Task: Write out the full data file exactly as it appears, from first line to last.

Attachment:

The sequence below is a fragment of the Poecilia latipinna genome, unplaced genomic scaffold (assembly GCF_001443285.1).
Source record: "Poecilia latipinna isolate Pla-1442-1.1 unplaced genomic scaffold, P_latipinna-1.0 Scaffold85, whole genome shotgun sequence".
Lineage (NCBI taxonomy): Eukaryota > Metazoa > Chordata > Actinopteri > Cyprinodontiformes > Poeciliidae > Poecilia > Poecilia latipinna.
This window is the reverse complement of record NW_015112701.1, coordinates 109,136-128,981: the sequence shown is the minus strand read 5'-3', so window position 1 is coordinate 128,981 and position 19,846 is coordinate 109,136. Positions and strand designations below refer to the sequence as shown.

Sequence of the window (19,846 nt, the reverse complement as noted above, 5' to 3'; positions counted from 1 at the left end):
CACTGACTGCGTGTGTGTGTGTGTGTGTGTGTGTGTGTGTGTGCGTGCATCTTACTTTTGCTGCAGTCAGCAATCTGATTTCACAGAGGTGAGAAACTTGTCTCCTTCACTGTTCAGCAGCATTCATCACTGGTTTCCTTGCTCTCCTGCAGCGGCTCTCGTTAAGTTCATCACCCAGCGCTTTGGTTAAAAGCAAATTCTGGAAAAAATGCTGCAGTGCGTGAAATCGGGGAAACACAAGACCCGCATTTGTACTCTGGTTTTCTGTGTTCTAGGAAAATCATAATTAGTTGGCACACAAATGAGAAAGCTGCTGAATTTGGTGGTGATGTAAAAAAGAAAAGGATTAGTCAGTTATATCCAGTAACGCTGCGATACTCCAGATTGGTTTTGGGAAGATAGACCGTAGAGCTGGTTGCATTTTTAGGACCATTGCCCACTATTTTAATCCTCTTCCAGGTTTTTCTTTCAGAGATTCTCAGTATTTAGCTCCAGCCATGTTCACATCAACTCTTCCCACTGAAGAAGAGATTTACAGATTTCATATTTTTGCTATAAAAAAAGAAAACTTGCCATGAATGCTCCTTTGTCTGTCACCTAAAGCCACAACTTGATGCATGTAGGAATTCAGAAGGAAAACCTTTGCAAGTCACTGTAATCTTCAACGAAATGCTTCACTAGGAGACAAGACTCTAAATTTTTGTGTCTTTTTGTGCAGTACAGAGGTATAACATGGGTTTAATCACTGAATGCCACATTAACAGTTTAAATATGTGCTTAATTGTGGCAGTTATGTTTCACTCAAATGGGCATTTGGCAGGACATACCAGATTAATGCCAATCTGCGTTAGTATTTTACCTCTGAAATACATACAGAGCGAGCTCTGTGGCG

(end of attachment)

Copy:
The sequence below is a fragment of the Poecilia latipinna genome, unplaced genomic scaffold (assembly GCF_001443285.1).
Source record: "Poecilia latipinna isolate Pla-1442-1.1 unplaced genomic scaffold, P_latipinna-1.0 Scaffold85, whole genome shotgun sequence".
Lineage (NCBI taxonomy): Eukaryota > Metazoa > Chordata > Actinopteri > Cyprinodontiformes > Poeciliidae > Poecilia > Poecilia latipinna.
This window is the reverse complement of record NW_015112701.1, coordinates 109,136-128,981: the sequence shown is the minus strand read 5'-3', so window position 1 is coordinate 128,981 and position 19,846 is coordinate 109,136. Positions and strand designations below refer to the sequence as shown.

Sequence of the window (19,846 nt, the reverse complement as noted above, 5' to 3'; positions counted from 1 at the left end):
CACTGACTGCGTGTGTGTGTGTGTGTGTGTGTGTGTGTGTGTGCGTGCATCTTACTTTTGCTGCAGTCAGCAATCTGATTTCACAGAGGTGAGAAACTTGTCTCCTTCACTGTTCAGCAGCATTCATCACTGGTTTCCTTGCTCTCCTGCAGCGGCTCTCGTTAAGTTCATCACCCAGCGCTTTGGTTAAAAGCAAATTCTGGAAAAAATGCTGCAGTGCGTGAAATCGGGGAAACACAAGACCCGCATTTGTACTCTGGTTTTCTGTGTTCTAGGAAAATCATAATTAGTTGGCACACAAATGAGAAAGCTGCTGAATTTGGTGGTGATGTAAAAAAGAAAAGGATTAGTCAGTTATATCCAGTAACGCTGCGATACTCCAGATTGGTTTTGGGAAGATAGACCGTAGAGCTGGTTGCATTTTTAGGACCATTGCCCACTATTTTAATCCTCTTCCAGGTTTTTCTTTCAGAGATTCTCAGTATTTAGCTCCAGCCATGTTCACATCAACTCTTCCCACTGAAGAAGAGATTTACAGATTTCATATTTTTGCTATAAAAAAAGAAAACTTGCCATGAATGCTCCTTTGTCTGTCACCTAAAGCCACAACTTGATGCATGTAGGAATTCAGAAGGAAAACCTTTGCAAGTCACTGTAATCTTCAACGAAATGCTTCACTAGGAGACAAGACTCTAAATTTTTGTGTCTTTTTGTGCAGTACAGAGGTATAACATGGGTTTAATCACTGAATGCCACATTAACAGTTTAAATATGTGCTTAATTGTGGCAGTTATGTTTCACTCAAATGGGCATTTGGCAGGACATACCAGATTAATGCCAATCTGCGTTAGTATTTTACCTCTGAAATACATACAGAGCGAGCTCTGTGGCG